Editor's Corner—The pros and cons of deprioritization in the unlimited-data era

speedometer (pixabay)
Operators that heavily deprioritize users risk seeing their networks outperformed in third-party tests.
Colin Gibbs Editor's Corner

There’s no question that the launch of unlimited-data plans by Verizon and AT&T has resulted in slower network speeds for some of their subscribers. The questions are why, and why that matters.

T-Mobile CTO Neville Ray was quick to pounce on a report from Ookla in July that illustrated the data speeds of the nation’s two largest carriers had slowed in recent months, saying their LTE networks had “caved” due to increased traffic spurred by unlimited plans while T-Mobile’s speeds had improved.

Ookla’s data was mirrored by an OpenSignal report issued in August that determined T-Mobile operated the fastest network in the United States during the second quarter of the year, while the speeds of both Verizon and AT&T had slowed. And while Verizon executives insisted its network was performing well in the unlimited era, the carrier raised eyebrows in August when it overhauled its unlimited plan in what appeared to be a clear indication that capacity had become a concern.

“Verizon’s latest change to their unlimited offering (in which they can throttle users at any time) suggests that they don’t have as much headroom as they might have previously expected,” New Street Research observed in a September research note.

Throttling, which carriers like to refer to as "deprioritization," enables operators to slow data speeds under certain conditions for subscribers once they've reached specific usage thresholds. Under Verizon's overhauled plans, for instance, the operator can slow speeds during times of network congestion for users who have surpassed 22 GB of data in a billing cycle.

Is throttling playing a role?

Ookla suggested that deprioritization policies may be to blame for the slower speeds in its tests, however.

“Whether these carriers are deprioritizing customers or customers are flocking to slower, more budget-friendly plans, both AT&T and Verizon are seeing an increase of customers experiencing speeds less than 5 Mbps,” Ookla wrote, noting that some people “have argued that these networks may be saturated. However, if they were, we’d expect to see the number of tests at every level of speed decrease. Our data does not bear this out and it seems likely we’re seeing reduced performance due to high usage deprioritization and consumer plan choice.”

Deprioritization affects a tiny fraction of subscribers, though, so it’s unlikely that it plays a significant role in the slowed network speeds of Verizon and AT&T, Roger Entner of Recon Analytics said. But even if capacity constraints are a speed bump for customers, the differences between LTE speeds of the three largest carriers are likely to be unnoticed by virtually any subscriber.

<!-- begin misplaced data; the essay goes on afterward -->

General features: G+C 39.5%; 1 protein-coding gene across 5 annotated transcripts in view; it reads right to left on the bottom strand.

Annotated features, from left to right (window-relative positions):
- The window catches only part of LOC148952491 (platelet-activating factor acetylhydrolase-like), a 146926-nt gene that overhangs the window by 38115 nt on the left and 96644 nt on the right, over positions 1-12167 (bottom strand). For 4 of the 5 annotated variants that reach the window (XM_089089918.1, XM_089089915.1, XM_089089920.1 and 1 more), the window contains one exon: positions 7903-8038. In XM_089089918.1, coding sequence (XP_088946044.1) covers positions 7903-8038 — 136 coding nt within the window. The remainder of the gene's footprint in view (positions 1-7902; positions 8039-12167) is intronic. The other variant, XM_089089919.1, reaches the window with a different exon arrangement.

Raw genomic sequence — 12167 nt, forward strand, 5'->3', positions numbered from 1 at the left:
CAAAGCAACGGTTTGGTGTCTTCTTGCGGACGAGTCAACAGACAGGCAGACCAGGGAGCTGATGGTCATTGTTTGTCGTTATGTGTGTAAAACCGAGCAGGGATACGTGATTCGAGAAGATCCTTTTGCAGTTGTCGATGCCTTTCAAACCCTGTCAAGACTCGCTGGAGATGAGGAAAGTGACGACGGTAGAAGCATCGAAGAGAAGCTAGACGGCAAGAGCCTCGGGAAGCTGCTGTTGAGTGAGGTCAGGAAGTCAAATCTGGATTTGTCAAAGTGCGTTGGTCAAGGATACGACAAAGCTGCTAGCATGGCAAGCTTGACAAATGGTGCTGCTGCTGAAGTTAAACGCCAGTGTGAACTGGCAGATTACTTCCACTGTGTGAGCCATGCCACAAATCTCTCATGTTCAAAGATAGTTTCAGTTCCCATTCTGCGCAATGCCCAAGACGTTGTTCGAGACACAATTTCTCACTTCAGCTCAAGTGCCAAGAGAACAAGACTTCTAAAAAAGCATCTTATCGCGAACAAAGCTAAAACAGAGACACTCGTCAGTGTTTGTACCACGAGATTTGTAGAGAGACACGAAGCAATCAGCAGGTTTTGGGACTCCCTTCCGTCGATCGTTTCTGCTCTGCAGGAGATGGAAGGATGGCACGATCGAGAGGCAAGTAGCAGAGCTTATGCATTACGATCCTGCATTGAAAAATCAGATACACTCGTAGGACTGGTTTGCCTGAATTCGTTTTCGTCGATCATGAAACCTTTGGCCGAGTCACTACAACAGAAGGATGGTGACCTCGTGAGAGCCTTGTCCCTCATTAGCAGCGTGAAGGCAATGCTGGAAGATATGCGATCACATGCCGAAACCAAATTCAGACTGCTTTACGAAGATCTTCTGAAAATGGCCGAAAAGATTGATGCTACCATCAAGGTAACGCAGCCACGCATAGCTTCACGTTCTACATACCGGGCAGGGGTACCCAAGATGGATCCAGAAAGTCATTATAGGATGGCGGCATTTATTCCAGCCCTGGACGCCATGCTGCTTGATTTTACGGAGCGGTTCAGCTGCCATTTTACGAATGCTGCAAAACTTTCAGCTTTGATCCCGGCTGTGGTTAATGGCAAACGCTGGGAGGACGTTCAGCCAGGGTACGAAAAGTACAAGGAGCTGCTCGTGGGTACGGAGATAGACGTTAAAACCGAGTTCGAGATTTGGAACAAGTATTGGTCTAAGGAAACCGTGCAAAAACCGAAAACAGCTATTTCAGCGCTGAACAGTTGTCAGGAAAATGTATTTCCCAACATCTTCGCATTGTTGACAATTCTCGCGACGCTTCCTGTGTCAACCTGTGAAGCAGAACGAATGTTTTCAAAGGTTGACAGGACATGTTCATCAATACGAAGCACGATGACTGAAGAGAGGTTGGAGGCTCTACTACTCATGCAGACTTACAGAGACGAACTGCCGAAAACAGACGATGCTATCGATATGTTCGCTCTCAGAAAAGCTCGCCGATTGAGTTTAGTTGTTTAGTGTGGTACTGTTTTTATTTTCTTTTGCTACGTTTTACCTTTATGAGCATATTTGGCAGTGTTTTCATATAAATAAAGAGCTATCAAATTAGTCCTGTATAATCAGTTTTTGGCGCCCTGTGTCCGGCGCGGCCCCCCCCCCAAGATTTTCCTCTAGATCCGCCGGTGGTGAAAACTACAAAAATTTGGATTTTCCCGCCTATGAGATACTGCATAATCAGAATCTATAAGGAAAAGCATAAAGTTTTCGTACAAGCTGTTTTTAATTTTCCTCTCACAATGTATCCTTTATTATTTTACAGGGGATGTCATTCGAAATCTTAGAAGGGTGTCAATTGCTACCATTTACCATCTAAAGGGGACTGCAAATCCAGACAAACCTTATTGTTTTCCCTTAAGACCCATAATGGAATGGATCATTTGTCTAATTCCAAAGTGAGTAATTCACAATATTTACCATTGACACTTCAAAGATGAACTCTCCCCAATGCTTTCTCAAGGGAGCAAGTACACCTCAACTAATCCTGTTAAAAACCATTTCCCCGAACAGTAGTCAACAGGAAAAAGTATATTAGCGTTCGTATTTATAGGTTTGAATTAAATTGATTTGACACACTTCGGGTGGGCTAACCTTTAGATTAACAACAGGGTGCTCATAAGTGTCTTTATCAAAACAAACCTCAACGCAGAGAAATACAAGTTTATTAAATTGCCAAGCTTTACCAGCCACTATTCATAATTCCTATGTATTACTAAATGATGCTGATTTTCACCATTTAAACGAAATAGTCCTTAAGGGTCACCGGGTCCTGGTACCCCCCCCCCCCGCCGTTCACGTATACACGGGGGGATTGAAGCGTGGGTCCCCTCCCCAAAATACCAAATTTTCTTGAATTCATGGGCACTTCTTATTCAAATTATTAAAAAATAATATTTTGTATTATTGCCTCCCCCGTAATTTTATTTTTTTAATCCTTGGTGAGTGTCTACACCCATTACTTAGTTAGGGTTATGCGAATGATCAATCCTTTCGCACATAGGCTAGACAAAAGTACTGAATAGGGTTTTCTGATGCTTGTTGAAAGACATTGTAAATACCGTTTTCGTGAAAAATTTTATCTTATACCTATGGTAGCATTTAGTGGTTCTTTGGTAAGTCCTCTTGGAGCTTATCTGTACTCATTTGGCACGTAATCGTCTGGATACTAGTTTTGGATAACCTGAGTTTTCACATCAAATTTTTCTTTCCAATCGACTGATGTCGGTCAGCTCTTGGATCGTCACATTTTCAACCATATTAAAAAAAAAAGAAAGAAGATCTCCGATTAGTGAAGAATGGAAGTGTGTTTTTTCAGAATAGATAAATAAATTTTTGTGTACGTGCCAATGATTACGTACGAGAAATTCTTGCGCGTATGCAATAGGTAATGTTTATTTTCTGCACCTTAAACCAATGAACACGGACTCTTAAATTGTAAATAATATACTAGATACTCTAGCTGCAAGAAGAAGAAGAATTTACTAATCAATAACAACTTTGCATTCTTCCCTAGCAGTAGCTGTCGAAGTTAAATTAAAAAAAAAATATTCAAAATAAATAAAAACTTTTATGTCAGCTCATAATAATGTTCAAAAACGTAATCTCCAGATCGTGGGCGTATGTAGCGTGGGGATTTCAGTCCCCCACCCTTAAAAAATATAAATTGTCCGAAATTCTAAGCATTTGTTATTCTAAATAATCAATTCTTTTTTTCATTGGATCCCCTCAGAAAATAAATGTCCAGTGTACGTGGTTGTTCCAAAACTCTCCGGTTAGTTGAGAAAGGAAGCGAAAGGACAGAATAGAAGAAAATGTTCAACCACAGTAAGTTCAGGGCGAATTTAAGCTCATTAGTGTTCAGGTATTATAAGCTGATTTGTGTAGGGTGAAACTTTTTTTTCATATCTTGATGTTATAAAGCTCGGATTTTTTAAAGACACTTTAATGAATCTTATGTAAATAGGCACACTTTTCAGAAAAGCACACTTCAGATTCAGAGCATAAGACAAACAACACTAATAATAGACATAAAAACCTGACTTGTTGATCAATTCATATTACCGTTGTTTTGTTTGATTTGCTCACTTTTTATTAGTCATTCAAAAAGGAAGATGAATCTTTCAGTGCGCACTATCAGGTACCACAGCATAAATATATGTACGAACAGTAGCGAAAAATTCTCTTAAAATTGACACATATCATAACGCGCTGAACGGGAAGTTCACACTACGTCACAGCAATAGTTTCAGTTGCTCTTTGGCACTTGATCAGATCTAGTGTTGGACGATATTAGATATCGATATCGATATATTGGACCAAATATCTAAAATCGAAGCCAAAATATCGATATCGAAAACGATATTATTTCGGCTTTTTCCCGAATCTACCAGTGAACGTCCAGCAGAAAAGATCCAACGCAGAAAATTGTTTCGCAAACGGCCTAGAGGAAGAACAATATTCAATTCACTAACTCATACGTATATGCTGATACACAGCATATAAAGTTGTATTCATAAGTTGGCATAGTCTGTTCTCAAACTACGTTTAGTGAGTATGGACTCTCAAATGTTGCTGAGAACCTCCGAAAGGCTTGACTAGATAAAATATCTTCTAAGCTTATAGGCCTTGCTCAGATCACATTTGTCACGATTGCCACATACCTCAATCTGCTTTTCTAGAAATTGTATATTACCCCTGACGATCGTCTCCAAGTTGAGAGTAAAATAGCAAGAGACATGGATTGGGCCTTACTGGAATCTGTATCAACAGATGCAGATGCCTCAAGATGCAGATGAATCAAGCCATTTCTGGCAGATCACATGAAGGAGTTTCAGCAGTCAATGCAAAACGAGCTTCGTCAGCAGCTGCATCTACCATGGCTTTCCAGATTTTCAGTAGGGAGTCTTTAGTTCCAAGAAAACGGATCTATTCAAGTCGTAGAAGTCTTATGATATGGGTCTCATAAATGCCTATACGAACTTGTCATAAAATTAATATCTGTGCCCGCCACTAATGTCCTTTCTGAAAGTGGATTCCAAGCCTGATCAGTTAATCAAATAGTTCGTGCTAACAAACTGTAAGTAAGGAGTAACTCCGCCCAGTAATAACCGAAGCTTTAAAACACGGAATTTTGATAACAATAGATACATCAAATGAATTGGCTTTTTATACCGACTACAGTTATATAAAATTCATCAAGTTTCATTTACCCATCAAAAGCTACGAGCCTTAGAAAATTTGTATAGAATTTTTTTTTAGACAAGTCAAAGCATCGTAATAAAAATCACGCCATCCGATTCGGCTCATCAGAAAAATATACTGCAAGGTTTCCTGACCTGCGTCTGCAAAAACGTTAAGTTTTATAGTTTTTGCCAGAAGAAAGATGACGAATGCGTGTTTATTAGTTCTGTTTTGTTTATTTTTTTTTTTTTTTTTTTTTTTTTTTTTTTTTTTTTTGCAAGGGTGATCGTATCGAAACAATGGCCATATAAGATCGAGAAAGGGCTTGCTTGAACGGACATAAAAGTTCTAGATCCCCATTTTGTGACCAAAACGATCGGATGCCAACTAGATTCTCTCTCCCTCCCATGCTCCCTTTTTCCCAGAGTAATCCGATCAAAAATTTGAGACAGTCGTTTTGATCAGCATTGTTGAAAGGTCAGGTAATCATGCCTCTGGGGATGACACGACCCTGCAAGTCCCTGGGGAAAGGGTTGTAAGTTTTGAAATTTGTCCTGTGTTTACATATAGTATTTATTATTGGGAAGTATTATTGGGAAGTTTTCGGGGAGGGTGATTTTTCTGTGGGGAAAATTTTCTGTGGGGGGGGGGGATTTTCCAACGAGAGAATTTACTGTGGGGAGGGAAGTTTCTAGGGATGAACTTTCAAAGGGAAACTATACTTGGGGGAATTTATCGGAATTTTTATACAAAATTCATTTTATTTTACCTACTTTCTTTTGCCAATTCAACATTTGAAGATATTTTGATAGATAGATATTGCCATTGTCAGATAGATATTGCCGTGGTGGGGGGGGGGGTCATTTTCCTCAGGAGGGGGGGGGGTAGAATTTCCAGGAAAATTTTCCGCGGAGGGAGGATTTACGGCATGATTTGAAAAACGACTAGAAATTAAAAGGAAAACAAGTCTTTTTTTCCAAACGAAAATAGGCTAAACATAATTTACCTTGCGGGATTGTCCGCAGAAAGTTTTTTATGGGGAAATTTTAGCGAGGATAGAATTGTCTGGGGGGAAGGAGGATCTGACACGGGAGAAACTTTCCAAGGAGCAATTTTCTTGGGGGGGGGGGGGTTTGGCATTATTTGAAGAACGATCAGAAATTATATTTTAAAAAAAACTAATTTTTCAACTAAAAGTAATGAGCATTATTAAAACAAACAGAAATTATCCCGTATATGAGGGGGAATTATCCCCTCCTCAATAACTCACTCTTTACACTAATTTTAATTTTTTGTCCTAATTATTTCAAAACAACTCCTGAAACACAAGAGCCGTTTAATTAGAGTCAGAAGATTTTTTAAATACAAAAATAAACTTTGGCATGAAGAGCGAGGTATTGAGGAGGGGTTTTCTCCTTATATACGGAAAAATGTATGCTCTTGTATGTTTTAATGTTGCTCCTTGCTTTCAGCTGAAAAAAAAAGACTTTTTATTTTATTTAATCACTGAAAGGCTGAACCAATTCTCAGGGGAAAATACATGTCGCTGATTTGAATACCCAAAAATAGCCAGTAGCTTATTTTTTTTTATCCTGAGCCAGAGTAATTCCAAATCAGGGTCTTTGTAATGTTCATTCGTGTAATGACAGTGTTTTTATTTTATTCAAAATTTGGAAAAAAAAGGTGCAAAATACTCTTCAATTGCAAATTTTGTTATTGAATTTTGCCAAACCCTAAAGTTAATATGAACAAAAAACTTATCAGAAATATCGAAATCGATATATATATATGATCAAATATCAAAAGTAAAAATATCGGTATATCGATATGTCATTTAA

“The big question is when these tests are happening, does it really matter?” Entner asked rhetorically. “Is there a meaningful difference in your user experience if your network runs at 20 (Mbps) or 30 (Mbps)? I doubt it.”

Every carrier is employing a variety of different strategies and technologies to increase capacity on their networks. Some are acquiring more spectrum, and they're using technologies such as carrier aggregation, higher-order MIMO and even LTE-U and LAA (which conducts transmissions in unlicensed spectrum) to meet ever-increasing demand for data.

Meanwhile, other factors are likely at play in the data from Ookla and OpenSignal as well. While T-Mobile has focused intently on urban areas over the last few years, Verizon still claims the nation’s largest network footprint, so speeds in some rural areas may drag down its results. Also, it’s worth noting that both network-measurement firms use crowdsourced data gleaned from their apps—and users are much more likely to launch those apps when their connections are either sluggish or abnormally fast, Entner noted.

Network speeds as a key differentiator

Regardless, third-party network tests have long been a key marketing metric for carriers, even if end users may not notice a difference in data speeds from one operator to the next. So in the era of unlimited LTE data, carriers increasingly find themselves walking a fine line between throttling speeds to keep network congestion to a minimum on one hand and delivering data as quickly as possible on the other. Operators that slow data transmissions too drastically risk having their networks outperformed by the competition, which rivals would surely use as a key differentiator in TV ads and other high-profile campaigns.

“It really matters in marketing,” Entner said of network test results. “It’s one of the few ways of how you can quantify your quote-unquote superiority in a way laypeople can understand. … Rightly you have to say faster is better. It’s just consistent logic.” — Colin | @colin_gibbs